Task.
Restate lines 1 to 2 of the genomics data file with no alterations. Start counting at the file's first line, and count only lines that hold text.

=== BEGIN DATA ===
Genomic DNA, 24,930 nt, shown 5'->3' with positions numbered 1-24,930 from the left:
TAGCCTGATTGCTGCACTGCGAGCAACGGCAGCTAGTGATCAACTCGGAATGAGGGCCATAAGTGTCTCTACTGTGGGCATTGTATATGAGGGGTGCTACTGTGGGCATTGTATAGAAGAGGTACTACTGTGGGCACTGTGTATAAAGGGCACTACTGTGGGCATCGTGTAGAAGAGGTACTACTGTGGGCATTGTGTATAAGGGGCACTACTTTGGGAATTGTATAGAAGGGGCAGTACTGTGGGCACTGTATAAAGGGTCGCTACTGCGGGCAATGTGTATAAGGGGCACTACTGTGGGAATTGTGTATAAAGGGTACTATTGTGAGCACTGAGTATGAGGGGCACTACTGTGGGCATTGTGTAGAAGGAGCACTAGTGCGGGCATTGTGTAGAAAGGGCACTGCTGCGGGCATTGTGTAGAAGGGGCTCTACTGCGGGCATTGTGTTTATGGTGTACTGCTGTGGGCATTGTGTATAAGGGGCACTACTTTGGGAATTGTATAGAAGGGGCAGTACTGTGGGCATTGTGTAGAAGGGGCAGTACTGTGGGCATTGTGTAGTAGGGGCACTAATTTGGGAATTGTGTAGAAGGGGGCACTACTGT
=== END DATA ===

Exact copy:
Genomic DNA, 24,930 nt, shown 5'->3' with positions numbered 1-24,930 from the left:
TAGCCTGATTGCTGCACTGCGAGCAACGGCAGCTAGTGATCAACTCGGAATGAGGGCCATAAGTGTCTCTACTGTGGGCATTGTATATGAGGGGTGCTACTGTGGGCATTGTATAGAAGAGGTACTACTGTGGGCACTGTGTATAAAGGGCACTACTGTGGGCATCGTGTAGAAGAGGTACTACTGTGGGCATTGTGTATAAGGGGCACTACTTTGGGAATTGTATAGAAGGGGCAGTACTGTGGGCACTGTATAAAGGGTCGCTACTGCGGGCAATGTGTATAAGGGGCACTACTGTGGGAATTGTGTATAAAGGGTACTATTGTGAGCACTGAGTATGAGGGGCACTACTGTGGGCATTGTGTAGAAGGAGCACTAGTGCGGGCATTGTGTAGAAAGGGCACTGCTGCGGGCATTGTGTAGAAGGGGCTCTACTGCGGGCATTGTGTTTATGGTGTACTGCTGTGGGCATTGTGTATAAGGGGCACTACTTTGGGAATTGTATAGAAGGGGCAGTACTGTGGGCATTGTGTAGAAGGGGCAGTACTGTGGGCATTGTGTAGTAGGGGCACTAATTTGGGAATTGTGTAGAAGGGGGCACTACTGT